Addiction fundamentally changes the reward system in an addict’s brain, which means he or she no longer responds to the threat of punishment in the same way, says Nora Volkow, the director of the Institute on Drug Abuse at the National Institutes of Health in Bethesda, Maryland. “This explains why the threat of a judicial punishment cannot stop drug-taking,” she says.
That potential for change, even in adult brains, is why people like Eagleman advocate treatment over punishment. His team is running an ambitious programme to improve impulse control in drug addicts. “The brain is like a team of rivals, all of whom are trying to be in control,” he says. “There’s a battle between parts of the brain that want the drug and the parts that are engaged in long-term deliberative thinking and forgoing the drug.”
Eagleman and his colleagues are using real-time neuroimaging feedback to strengthen people’s short-term capacity to resist impulses. He places someone with a drug addiction in an fMRI scanner and shows her a picture of whatever it is she is trying to resist; cocaine, for example. At first, he asks her to allow the craving to proceed, and he measures her brain activity. On a screen inside the scanner, the volunteer watches a bar that represents her craving level. Then Eagleman asks her to try to force the bar to go down. “By squelching that craving, you are strengthening the frontal lobes, which allow you to override impulses,” says Eagleman. “Practicing this over and over means you then know how, even if you don’t quite understand it, to make that bar go down.”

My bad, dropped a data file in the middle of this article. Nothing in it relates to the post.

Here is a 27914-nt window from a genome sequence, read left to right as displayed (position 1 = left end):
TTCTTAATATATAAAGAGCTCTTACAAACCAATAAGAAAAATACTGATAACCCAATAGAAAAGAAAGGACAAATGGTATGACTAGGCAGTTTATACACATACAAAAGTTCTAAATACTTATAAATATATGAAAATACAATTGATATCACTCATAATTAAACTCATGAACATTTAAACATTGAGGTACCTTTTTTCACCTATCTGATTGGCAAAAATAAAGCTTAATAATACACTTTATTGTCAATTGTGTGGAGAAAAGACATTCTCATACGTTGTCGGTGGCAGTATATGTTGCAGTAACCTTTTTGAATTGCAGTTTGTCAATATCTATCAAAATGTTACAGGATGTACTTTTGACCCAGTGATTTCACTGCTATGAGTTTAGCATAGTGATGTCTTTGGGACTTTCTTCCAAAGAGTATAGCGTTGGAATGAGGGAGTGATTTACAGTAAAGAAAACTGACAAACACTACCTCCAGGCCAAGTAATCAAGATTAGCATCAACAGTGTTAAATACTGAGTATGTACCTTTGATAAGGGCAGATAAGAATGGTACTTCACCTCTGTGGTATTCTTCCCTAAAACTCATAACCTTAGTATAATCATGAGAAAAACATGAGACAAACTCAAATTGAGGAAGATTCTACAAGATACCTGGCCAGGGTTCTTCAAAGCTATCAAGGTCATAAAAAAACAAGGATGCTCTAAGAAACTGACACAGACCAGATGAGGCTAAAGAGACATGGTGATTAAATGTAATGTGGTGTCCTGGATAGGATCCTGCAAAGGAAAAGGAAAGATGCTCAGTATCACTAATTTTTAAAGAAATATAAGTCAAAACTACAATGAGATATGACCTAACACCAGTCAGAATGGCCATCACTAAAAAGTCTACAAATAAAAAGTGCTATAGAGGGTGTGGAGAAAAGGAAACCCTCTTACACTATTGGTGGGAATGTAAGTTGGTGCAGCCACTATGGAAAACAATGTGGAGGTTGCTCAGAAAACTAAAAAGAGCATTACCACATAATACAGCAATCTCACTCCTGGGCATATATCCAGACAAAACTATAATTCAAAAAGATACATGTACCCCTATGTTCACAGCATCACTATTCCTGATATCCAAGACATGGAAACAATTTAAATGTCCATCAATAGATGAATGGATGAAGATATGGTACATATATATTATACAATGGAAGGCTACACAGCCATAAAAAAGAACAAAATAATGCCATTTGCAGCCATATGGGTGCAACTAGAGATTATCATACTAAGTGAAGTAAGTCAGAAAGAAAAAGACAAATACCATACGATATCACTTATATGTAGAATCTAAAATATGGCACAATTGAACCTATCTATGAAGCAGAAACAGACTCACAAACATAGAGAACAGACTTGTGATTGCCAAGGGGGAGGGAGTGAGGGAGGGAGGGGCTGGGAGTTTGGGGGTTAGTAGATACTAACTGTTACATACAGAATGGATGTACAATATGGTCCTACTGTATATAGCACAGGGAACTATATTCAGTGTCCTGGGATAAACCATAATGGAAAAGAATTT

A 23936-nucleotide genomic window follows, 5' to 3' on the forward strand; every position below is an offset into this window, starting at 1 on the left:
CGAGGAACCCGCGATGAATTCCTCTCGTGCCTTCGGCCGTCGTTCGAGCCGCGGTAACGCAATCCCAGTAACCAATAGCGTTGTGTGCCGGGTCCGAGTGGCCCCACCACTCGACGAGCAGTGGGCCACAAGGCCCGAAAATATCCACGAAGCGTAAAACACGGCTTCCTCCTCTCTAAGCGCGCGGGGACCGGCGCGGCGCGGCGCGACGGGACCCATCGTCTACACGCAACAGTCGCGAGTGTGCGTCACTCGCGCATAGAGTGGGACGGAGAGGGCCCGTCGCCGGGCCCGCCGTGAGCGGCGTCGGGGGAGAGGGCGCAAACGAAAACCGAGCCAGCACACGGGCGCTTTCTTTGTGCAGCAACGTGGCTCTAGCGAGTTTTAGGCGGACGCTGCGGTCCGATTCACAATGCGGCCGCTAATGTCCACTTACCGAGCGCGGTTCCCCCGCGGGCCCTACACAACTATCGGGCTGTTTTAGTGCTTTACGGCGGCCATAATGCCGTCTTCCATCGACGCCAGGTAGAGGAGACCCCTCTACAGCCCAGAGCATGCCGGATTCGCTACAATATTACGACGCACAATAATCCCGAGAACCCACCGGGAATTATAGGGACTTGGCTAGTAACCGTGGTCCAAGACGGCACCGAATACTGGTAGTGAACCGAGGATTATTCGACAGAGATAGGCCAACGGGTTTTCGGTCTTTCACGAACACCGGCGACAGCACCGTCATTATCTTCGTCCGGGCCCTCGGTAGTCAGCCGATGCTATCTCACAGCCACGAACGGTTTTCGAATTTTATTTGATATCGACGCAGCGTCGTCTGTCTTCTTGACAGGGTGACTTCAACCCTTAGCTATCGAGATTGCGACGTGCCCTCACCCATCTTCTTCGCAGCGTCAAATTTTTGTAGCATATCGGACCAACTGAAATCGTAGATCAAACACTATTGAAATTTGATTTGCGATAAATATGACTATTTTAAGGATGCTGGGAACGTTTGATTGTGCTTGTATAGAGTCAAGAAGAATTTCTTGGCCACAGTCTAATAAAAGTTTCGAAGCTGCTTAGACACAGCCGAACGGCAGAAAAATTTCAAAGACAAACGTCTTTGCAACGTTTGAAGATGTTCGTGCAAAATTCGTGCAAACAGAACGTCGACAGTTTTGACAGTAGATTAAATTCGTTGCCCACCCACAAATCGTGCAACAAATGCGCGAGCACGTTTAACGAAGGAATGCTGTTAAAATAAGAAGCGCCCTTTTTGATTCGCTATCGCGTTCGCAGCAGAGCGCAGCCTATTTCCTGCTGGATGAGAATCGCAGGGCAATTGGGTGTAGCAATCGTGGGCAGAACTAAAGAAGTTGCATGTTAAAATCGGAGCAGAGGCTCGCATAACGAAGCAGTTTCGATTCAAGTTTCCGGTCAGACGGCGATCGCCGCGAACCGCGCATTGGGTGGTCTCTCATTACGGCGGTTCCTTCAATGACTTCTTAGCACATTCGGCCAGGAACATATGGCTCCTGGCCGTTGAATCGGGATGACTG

This study is only just underway, and has yet to show if mental strengthening could be a more rational approach to treatment – and prevent habitual reoffending – than imprisonment alone. But it has its supporters. “Anything that can teach people how to control their impulses is a much more sensible way to deal with highly impulsive behaviour than just locking someone up,” says Mackintosh.
In moving towards legal systems that focus as much on treatment as on punishment, societies will nevertheless have to confront an uncomfortable truth, says Eagleman: retribution is built in to our systems. We don’t imprison people just to prevent them from committing a similar crime or to keep society safe, but to punish them and make them pay for what they did.
In the case of Grady Nelson, one of the jurors who voted to imprison him for life rather than execute him did so not because he was persuaded by the neuroscientific evidence of Nelson’s brain abnormality, but because he wanted him to live with the stigma of being a child rapist. It shows that human beings are hardwired for retribution, says Eagleman. “People will give their own resources to punish others even when they’ve not been affected themselves. Even if someone was driven to paedophilia because of a brain tumour, we’ll probably need a minimum amount of sentencing. Just extracting the tumour won’t slake the bloodlust of society.”